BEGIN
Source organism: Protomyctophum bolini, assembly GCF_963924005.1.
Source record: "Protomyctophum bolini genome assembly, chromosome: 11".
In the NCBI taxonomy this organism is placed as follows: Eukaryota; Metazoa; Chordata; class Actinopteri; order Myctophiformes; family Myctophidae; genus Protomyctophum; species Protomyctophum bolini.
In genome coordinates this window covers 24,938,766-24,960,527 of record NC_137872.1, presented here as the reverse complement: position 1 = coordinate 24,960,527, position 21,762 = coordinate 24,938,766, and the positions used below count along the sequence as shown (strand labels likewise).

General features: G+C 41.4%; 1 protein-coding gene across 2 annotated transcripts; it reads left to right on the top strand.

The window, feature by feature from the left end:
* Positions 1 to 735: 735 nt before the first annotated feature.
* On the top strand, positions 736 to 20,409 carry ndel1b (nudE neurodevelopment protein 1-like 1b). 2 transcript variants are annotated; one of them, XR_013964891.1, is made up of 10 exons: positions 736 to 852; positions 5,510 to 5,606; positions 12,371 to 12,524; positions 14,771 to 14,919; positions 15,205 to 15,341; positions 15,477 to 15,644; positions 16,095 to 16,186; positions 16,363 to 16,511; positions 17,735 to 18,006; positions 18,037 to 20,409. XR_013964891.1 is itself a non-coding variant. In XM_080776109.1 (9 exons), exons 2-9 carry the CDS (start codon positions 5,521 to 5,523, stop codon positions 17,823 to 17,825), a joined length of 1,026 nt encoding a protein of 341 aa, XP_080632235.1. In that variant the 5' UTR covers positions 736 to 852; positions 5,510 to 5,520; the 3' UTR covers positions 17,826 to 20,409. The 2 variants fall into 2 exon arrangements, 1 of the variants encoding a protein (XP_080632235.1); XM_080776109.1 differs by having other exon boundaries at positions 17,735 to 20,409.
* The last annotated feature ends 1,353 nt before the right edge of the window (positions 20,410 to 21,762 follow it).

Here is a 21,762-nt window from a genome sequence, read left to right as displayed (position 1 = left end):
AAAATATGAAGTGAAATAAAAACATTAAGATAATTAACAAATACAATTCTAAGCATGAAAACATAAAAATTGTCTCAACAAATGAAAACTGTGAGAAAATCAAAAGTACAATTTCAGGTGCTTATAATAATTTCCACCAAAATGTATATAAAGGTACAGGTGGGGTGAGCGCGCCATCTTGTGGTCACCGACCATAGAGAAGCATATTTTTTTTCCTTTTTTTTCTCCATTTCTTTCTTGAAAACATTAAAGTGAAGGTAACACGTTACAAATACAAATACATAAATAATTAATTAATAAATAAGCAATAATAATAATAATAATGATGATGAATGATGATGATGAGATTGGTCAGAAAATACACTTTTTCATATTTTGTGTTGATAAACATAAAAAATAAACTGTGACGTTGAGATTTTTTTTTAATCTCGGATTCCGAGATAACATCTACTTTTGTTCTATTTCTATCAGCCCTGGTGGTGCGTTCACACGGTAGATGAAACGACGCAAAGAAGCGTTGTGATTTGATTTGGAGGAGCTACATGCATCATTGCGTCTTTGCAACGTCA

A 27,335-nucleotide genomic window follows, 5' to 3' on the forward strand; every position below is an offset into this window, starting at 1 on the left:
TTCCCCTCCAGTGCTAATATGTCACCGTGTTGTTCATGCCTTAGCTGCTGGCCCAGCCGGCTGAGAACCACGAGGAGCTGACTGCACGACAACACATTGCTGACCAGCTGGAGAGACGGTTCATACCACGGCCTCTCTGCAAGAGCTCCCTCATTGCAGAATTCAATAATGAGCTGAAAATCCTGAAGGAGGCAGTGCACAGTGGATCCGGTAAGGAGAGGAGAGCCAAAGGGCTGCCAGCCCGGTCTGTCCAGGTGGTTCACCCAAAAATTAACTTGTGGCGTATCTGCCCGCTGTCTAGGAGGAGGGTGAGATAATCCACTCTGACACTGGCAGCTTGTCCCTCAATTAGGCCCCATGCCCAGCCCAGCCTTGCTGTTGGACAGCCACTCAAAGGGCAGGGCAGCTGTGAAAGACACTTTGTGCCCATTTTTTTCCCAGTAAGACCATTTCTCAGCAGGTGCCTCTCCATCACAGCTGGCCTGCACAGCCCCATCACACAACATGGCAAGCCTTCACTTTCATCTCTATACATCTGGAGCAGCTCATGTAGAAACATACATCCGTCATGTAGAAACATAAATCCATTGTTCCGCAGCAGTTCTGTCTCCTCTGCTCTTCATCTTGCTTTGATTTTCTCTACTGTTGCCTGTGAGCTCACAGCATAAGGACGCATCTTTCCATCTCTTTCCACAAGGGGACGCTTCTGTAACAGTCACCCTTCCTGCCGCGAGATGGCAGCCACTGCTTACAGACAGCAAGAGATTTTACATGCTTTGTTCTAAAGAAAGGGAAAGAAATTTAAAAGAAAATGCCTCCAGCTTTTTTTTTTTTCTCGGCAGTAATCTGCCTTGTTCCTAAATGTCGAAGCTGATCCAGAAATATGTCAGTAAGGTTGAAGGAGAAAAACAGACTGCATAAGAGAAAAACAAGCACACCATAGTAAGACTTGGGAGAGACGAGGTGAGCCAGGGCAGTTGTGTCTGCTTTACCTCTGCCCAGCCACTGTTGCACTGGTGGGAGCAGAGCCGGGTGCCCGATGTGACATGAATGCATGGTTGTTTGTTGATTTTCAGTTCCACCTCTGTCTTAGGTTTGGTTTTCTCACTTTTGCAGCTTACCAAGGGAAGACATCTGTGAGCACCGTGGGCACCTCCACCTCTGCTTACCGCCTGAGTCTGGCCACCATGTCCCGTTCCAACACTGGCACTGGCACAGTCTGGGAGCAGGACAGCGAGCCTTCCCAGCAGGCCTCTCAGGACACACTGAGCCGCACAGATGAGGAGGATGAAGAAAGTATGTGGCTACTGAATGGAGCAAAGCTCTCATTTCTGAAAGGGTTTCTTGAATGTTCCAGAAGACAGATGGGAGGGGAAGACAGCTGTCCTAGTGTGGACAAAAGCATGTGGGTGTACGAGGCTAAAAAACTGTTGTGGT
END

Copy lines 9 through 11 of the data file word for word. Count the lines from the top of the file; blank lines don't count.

* The last annotated feature ends 1,353 nt before the right edge of the window (positions 20,410 to 21,762 follow it).

Here is a 21,762-nt window from a genome sequence, read left to right as displayed (position 1 = left end):
AAAATATGAAGTGAAATAAAAACATTAAGATAATTAACAAATACAATTCTAAGCATGAAAACATAAAAATTGTCTCAACAAATGAAAACTGTGAGAAAATCAAAAGTACAATTTCAGGTGCTTATAATAATTTCCACCAAAATGTATATAAAGGTACAGGTGGGGTGAGCGCGCCATCTTGTGGTCACCGACCATAGAGAAGCATATTTTTTTTCCTTTTTTTTCTCCATTTCTTTCTTGAAAACATTAAAGTGAAGGTAACACGTTACAAATACAAATACATAAATAATTAATTAATAAATAAGCAATAATAATAATAATAATGATGATGAATGATGATGATGAGATTGGTCAGAAAATACACTTTTTCATATTTTGTGTTGATAAACATAAAAAATAAACTGTGACGTTGAGATTTTTTTTTAATCTCGGATTCCGAGATAACATCTACTTTTGTTCTATTTCTATCAGCCCTGGTGGTGCGTTCACACGGTAGATGAAACGACGCAAAGAAGCGTTGTGATTTGATTTGGAGGAGCTACATGCATCATTGCGTCTTTGCAACGTCA